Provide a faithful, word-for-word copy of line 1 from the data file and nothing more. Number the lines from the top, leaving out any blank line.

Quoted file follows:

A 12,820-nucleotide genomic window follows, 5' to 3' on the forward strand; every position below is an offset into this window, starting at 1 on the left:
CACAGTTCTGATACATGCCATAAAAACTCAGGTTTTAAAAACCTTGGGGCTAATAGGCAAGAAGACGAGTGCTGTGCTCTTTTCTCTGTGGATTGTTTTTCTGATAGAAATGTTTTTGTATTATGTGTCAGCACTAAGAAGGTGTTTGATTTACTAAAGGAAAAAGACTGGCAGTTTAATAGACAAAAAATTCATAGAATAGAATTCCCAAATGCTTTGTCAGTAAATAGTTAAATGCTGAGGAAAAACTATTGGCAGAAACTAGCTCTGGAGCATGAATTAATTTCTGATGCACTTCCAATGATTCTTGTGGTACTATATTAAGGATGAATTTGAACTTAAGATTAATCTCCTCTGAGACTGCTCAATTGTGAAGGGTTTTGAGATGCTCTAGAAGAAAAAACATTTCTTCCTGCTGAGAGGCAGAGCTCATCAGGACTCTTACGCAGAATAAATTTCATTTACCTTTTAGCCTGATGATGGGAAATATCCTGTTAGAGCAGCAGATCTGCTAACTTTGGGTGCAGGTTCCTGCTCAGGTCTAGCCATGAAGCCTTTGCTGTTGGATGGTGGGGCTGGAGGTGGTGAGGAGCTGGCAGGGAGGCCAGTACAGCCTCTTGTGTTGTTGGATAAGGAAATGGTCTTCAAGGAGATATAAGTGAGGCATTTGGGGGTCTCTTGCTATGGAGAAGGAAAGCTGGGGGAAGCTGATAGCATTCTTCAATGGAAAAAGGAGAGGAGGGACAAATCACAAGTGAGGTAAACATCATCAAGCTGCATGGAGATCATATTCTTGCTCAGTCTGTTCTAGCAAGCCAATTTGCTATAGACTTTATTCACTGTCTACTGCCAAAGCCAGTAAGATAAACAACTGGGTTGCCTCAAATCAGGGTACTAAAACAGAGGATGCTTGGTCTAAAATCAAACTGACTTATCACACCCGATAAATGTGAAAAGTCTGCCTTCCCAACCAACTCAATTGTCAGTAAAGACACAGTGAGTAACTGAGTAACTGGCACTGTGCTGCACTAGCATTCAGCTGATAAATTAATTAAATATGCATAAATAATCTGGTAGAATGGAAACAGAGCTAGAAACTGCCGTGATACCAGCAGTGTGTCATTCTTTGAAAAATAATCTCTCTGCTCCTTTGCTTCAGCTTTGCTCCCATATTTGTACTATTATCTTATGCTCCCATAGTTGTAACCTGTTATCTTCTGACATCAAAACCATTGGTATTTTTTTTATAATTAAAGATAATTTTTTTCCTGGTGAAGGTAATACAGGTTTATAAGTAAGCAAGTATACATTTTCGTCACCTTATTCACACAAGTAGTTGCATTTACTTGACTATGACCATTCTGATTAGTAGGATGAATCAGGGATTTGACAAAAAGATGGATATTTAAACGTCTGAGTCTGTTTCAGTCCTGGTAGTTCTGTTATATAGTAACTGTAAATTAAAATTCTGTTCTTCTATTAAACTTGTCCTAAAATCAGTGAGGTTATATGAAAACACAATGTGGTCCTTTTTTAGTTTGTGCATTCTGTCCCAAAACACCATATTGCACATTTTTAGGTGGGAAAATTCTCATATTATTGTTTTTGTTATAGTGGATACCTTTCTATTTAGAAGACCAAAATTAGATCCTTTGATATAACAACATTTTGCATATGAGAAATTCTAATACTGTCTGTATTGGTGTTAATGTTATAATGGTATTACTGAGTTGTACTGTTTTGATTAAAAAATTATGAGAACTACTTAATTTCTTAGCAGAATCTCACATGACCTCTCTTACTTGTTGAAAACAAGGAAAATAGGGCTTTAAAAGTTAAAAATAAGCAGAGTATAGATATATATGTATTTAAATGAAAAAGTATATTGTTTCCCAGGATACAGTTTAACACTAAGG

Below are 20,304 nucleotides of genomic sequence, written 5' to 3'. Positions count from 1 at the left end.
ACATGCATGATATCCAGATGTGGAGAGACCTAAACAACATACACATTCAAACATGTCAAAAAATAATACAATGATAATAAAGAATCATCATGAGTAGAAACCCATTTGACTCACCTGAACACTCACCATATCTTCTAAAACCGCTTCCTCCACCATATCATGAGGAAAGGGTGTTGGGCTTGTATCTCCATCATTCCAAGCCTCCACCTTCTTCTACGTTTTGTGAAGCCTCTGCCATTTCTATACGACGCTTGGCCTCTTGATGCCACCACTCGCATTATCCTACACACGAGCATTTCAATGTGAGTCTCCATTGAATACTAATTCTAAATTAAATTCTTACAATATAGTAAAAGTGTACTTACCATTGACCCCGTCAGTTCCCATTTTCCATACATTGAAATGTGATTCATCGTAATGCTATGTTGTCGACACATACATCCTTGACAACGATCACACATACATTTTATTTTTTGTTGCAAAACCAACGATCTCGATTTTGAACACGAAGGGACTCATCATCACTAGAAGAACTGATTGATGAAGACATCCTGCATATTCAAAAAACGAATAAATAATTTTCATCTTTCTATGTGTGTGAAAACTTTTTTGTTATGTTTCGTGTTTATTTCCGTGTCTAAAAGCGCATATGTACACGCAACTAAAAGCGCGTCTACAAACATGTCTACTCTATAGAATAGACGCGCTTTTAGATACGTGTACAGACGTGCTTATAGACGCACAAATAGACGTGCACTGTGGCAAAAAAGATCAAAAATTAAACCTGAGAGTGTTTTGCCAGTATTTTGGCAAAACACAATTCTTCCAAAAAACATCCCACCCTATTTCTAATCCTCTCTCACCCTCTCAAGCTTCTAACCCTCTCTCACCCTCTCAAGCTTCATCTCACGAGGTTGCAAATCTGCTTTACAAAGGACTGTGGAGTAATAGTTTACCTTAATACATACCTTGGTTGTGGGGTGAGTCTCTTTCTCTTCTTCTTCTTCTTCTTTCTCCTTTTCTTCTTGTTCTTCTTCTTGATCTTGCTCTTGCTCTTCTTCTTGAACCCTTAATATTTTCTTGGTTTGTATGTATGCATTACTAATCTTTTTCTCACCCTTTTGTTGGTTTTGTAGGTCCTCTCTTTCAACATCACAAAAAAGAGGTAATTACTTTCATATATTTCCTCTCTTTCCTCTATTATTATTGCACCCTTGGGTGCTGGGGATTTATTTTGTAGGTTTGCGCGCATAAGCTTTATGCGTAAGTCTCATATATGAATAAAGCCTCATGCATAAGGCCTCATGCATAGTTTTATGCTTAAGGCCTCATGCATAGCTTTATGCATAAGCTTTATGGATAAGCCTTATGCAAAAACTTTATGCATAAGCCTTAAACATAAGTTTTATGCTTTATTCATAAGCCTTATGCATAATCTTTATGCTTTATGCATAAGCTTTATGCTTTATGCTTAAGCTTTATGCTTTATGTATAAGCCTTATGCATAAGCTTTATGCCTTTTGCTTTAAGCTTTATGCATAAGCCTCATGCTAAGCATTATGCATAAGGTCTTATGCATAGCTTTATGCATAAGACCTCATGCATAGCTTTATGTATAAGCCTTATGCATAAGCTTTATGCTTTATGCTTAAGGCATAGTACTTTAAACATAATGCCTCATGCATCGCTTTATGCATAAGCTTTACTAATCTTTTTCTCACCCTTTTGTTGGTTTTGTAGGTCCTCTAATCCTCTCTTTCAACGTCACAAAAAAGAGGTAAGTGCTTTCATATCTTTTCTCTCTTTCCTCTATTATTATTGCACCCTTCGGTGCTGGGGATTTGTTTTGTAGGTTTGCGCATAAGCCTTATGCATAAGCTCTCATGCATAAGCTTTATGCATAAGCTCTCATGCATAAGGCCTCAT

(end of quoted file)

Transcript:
A 12,820-nucleotide genomic window follows, 5' to 3' on the forward strand; every position below is an offset into this window, starting at 1 on the left: